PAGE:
Back to my original point (in my previous post): I've been contacted, several times, by agents who've read my work in literary magazines. I've also been contacted by at least one book editor as well as several magazine editors, some of whom solicited work and then later published it. To denigrate these magazines is pure foolishness...and evidence that the person doing the denigrating has no idea what he's talking about.

John said...

Peeved said, "If you disagree, name one short story writer -- semi-famous, at least -- who DOESN'T teach. (If you can, I'll name 200 who do)." I'm not sure if this proves anything, because I'm not sure there are any semi-famous short story writers who are any good. See Christopher Lasch above for symptoms, at least.

You can Google things like "TC Boyle bad writing" (or any other well known author bad writing) and get lots and lots of hits, many with cogent remarks.

If there's such a correlation between PhDs at Princeton and the like and bad writing, then maybe this is part of the problem.

Writer, Rejected said...

Scientific.

Bitterly Books said...

John, I am so glad that you had the courage and bravery to say that "a real writer has to write the way the people on Flight 93 had to roll," because it's such an apt comparison.

A real writer faces a life-or-death struggle.

A real writer makes an effort to restore order in a maelstrom of violence, chaos, and hatred.

A real writer desperately tries to contact the people he loves most before he gets to business, because he may never see them again.

A real writer will end up as so many unrecognizable chunks littering a field in rural Pennsylvania if his efforts are unsuccessful.

I don't know why you'd think that attitude isn't congenial with this site.

Lo and Behold said...

Google. D'oh! Outsmarted again by John. From now on, before I decide to read a writer, I'll Google their name and the words "bad writing" afterward to determine whether it's worth my while. Oh, and while I'm at it, I'll check to see if any Amazon reviewer has ever given him or her a one-star rating.

Christ Almighty, my head hurts.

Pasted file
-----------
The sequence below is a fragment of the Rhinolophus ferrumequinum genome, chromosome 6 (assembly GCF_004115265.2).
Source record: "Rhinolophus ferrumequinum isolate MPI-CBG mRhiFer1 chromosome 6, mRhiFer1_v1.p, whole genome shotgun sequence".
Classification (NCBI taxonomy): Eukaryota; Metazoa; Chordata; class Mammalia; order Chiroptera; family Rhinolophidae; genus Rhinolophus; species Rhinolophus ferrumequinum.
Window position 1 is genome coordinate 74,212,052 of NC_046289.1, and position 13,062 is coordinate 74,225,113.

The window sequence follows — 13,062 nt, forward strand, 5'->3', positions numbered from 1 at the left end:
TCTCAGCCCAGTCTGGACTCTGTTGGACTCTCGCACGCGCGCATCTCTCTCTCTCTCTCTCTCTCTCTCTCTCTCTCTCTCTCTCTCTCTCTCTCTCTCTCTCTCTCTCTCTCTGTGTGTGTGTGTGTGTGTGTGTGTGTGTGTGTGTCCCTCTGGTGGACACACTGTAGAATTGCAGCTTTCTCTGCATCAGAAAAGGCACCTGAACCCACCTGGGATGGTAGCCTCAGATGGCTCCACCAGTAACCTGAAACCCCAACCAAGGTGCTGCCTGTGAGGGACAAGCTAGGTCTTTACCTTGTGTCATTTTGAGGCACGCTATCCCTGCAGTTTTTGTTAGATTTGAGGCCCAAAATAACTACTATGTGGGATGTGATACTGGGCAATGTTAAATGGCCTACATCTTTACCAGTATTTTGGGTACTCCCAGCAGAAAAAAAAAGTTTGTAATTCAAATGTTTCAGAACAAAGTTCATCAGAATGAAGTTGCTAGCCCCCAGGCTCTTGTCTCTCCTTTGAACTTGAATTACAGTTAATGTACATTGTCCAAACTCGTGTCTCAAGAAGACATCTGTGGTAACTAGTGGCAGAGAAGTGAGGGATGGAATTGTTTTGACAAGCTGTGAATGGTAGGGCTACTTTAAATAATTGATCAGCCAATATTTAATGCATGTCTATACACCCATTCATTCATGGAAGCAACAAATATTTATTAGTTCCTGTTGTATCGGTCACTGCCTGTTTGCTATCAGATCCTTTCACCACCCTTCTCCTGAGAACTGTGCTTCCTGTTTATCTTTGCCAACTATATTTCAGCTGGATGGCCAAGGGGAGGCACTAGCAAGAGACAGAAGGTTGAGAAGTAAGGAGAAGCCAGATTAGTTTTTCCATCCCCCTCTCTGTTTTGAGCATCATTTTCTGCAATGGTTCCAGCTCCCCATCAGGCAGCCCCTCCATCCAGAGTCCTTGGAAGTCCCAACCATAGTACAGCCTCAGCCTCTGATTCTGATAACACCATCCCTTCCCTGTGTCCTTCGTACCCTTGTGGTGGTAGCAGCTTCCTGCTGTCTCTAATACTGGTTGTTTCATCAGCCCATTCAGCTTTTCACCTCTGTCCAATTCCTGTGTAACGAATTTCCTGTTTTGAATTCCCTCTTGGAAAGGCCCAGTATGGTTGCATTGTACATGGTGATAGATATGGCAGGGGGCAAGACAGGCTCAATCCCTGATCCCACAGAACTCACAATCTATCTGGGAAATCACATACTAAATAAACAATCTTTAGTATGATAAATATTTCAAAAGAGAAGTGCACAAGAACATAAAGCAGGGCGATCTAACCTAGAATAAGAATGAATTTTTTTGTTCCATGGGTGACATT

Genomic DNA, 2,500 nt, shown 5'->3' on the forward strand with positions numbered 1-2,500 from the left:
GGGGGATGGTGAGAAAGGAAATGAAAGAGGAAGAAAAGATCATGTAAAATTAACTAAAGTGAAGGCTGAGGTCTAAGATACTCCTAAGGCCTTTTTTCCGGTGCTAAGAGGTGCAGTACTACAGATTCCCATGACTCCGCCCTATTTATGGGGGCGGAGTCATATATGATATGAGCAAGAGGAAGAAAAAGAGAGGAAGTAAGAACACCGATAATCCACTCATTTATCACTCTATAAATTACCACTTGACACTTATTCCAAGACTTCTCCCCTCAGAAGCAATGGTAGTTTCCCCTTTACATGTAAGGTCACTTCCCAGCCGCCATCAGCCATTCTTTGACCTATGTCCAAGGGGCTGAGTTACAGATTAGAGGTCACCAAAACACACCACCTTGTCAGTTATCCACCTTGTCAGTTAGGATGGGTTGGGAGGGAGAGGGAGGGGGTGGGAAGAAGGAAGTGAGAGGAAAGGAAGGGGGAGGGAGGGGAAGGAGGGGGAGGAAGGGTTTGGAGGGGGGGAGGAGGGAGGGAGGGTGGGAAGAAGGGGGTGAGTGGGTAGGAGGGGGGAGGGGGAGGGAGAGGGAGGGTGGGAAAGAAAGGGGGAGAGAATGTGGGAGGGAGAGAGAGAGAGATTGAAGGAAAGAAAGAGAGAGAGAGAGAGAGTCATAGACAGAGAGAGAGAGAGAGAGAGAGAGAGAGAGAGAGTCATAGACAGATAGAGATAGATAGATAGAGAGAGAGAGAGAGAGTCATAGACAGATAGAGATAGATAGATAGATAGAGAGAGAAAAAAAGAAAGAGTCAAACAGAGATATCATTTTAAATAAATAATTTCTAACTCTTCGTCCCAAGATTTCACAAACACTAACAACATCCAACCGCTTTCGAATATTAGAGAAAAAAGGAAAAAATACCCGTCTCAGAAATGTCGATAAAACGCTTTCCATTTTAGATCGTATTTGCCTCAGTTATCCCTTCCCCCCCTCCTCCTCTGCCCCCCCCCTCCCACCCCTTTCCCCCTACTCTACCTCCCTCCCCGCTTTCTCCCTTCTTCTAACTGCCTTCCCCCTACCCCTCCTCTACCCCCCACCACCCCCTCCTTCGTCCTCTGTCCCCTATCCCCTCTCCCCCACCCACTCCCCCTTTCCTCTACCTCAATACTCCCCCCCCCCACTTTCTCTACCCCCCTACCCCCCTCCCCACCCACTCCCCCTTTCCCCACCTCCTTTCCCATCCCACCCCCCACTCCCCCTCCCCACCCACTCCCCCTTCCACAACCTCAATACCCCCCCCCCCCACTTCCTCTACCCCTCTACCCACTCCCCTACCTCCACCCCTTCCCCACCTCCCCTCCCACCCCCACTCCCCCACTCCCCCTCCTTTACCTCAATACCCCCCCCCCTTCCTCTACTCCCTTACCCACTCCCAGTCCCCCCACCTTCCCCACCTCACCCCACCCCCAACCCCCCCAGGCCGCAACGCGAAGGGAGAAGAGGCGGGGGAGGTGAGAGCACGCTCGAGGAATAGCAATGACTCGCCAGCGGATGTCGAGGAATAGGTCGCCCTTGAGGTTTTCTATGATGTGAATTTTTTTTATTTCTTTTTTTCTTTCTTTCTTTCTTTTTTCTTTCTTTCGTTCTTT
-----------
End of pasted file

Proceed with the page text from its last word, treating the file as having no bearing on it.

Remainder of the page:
cyan said...

this is fun; i've never been insulted on the internet before (I was Anon 3:45).

point taken, though. sorry for the historical slip up: of course the short story was once more widely read than the novel. i guess my point was rather that if you read even the best collections today--rebecca curtis, daniel alarcon, maile malloy--they are remarkably uneven. why? because these are writers still testing out their aesthetic. when they do work out what they want to say, and how, they write novels. so i'm not yet sure the collapse in the short story is to be entirely lamented. some writers are best exhibited in the short format: munro, as I said, carver, borges, etc...but i do have to say, the vast majority of short story writers are playing about until they can hit a home run.

obtusco butafuoco said...

yeah, people are obtuse. we should pour some of our energy into short stories and novels, or at least a short story ala John:

I was in the faculty lounge googling "TC Boyle bad writer" when I received an IM from an old Dartmouth buddy, Nate. We had been chums at Dartmouth where we both engaged in the pursuit of studying to be academics. Nate had gone on to found an academic literary journal that I often had the pleasure of googling. That is, er, when I wasn't googling Darin Strauss...

omg I have to stop reading this blog.

C said...

A 9/11 simile? Really? See John, that's why people here spend so much time trying to shut you up. You tell almost all who disagree with you that they are not real writers and then you drop a terrible line like that. We'll ignore the fact that Mr. 9/11 effectively sucked all the power from 9/11 references during his presidential bid, but seriously, stop and think about that image. The passengers of Flight 93 realized that if they didn't act others were going to die and so they sacrificed their last remaining minutes to so that who knows how many other people could continue on with their lives. We're talking about whether or not it is possible to make a living from writing short stories. Do you see the difference there? Additionally, your simile acts a cheap emotional ploy. It's there to make the reader miss the lack of a logical connection to the rest of the subject matter while he or she revels in the quick flush of pride that inevitably follows any comparison to a heroic deed. Next time, just make your point, or choose a better simile.